Some articles on wrecks, wreck:
... A bad very deadly wreck occurred in July 1942 near northern Norristown ... The wreck forced dispatching changes and a reduction in operating speeds ...
... The first known wreck on the West Australian coast was the Trial (Tryall) in 1622 ... This is especially of interest at the wrecks of the Vergulde Draeck and Zuytdorp ... Other notable pre-colonial wrecks include Correio da Azia, a Portuguese Despatch vessel bound for Macau Rapid an American China Trader bound for the Indies ...
... This is a list of all sites designated under the Protection of Wrecks Act 1973 ... it launched an online searchable database of all protected wreck sites in English territorial waters 'The National Heritage List for England', which includes the location co-ordinates, designation list ... The administration of designated historic wrecks in Scotland is managed by Historic Scotland, and in Wales by CADW ...
... Most listings of the wrecks of Western Australia present them chronologically or group them into regions, areas or adjacent capes and coastal features, so as to ... Its CEO is charged with the responsibility of managing the wrecks lying offshore and in inland rivers and estuaries for both the State of Western Australia and the ... A chronological listing of all known wrecks on the West Australian coast, for example, appears in the three volume 'Unfinished Voyages' Series produced by ...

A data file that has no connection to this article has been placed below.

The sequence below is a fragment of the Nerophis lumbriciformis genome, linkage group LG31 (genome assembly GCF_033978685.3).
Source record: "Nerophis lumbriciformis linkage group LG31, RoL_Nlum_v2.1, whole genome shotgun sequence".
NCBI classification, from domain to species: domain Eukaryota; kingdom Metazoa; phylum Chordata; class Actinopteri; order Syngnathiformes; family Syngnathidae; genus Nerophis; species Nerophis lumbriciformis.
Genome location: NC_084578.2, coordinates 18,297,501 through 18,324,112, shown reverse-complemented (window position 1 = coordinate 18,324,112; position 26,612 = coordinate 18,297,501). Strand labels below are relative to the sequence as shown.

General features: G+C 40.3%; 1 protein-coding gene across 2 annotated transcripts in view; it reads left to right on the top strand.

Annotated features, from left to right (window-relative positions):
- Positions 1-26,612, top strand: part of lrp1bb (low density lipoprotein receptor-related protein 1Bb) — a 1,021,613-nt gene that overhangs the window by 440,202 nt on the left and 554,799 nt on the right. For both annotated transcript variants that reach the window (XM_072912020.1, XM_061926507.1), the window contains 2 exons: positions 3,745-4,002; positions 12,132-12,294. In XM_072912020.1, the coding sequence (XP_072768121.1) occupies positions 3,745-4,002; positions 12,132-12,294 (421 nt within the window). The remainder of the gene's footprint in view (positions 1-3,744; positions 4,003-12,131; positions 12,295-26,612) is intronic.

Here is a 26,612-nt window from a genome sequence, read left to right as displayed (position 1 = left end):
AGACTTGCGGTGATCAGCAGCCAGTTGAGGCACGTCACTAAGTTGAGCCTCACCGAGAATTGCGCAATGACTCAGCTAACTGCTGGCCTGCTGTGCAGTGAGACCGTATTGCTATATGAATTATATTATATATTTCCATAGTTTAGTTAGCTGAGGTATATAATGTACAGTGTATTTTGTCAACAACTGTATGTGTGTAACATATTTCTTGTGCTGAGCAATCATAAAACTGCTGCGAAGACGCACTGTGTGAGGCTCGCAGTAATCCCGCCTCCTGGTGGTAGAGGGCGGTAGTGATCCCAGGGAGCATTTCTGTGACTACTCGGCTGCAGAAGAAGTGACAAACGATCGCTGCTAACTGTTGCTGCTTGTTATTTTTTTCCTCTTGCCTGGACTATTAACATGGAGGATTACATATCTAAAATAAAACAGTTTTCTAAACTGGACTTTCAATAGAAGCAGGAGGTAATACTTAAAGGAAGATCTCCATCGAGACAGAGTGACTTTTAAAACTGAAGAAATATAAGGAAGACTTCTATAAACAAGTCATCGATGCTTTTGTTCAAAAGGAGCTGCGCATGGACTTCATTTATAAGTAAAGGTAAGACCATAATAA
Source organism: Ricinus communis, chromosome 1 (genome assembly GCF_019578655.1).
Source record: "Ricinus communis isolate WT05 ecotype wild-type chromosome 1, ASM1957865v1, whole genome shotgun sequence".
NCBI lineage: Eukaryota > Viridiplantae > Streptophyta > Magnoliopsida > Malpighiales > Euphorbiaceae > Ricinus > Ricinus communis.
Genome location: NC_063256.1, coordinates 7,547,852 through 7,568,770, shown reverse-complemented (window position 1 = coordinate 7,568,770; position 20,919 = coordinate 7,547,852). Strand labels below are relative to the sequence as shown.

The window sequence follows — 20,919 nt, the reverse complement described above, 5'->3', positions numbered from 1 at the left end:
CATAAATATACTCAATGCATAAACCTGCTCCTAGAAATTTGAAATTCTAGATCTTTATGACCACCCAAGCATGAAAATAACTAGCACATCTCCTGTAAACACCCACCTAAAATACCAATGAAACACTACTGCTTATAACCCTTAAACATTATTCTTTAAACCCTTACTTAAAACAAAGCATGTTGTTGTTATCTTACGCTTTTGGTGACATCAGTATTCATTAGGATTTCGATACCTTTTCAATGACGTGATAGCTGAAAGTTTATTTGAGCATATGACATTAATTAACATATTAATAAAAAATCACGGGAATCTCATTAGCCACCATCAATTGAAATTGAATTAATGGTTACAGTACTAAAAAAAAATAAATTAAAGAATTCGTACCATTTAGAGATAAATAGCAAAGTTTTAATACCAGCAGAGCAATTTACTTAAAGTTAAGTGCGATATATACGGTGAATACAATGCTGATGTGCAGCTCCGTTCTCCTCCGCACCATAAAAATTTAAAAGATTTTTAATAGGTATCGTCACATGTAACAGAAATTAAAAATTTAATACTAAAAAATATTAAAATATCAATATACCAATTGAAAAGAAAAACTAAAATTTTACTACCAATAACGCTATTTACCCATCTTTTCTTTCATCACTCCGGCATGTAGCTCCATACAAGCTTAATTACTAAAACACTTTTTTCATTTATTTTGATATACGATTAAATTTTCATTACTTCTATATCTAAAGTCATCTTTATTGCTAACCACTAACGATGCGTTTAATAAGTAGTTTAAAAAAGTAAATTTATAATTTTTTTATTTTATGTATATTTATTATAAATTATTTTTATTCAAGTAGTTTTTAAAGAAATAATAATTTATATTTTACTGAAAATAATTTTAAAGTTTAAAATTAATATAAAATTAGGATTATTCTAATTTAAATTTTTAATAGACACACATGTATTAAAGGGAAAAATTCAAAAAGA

Famous quotes containing the word wrecks:
“There are wrecks on the fore-beach,
wind will beat your ship,
there is no shelter in that headland,
it is useless waste, that edge.”
—Hilda Doolittle (18861961)
“Thou shoreless flood, which in thy ebb and flow
Claspest the limits of mortality,
And sick of prey, yet howling on for more,
Vomitest thy wrecks on its inhospitable shore;”
—Percy Bysshe Shelley (17921822)
“History is strewn with the wrecks of nations which have gained a little progressiveness at the cost of a great deal of hard manliness, and have thus prepared themselves for destruction as soon as the the movements of the world gave a chance for it.”
—Walter Bagehot (18261877)